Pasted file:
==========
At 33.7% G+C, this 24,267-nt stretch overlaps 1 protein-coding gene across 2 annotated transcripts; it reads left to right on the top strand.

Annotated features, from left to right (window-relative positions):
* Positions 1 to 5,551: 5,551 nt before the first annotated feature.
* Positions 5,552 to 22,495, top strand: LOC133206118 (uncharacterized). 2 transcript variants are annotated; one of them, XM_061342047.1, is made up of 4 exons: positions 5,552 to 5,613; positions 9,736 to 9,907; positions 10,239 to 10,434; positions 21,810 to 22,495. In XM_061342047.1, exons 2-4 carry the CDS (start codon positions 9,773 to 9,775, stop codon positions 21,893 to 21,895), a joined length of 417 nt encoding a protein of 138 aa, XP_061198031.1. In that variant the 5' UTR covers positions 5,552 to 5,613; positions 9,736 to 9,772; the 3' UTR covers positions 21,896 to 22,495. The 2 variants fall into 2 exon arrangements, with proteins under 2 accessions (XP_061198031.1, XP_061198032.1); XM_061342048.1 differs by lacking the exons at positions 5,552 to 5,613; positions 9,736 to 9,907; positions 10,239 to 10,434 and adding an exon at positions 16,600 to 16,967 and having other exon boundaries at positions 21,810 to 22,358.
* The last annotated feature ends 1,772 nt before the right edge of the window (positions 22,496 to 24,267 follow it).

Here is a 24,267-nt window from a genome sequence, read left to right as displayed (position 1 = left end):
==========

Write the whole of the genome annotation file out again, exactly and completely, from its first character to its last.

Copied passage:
At 33.7% G+C, this 24,267-nt stretch overlaps 1 protein-coding gene across 2 annotated transcripts; it reads left to right on the top strand.

Annotated features, from left to right (window-relative positions):
* Positions 1 to 5,551: 5,551 nt before the first annotated feature.
* Positions 5,552 to 22,495, top strand: LOC133206118 (uncharacterized). 2 transcript variants are annotated; one of them, XM_061342047.1, is made up of 4 exons: positions 5,552 to 5,613; positions 9,736 to 9,907; positions 10,239 to 10,434; positions 21,810 to 22,495. In XM_061342047.1, exons 2-4 carry the CDS (start codon positions 9,773 to 9,775, stop codon positions 21,893 to 21,895), a joined length of 417 nt encoding a protein of 138 aa, XP_061198031.1. In that variant the 5' UTR covers positions 5,552 to 5,613; positions 9,736 to 9,772; the 3' UTR covers positions 21,896 to 22,495. The 2 variants fall into 2 exon arrangements, with proteins under 2 accessions (XP_061198031.1, XP_061198032.1); XM_061342048.1 differs by lacking the exons at positions 5,552 to 5,613; positions 9,736 to 9,907; positions 10,239 to 10,434 and adding an exon at positions 16,600 to 16,967 and having other exon boundaries at positions 21,810 to 22,358.
* The last annotated feature ends 1,772 nt before the right edge of the window (positions 22,496 to 24,267 follow it).

Here is a 24,267-nt window from a genome sequence, read left to right as displayed (position 1 = left end):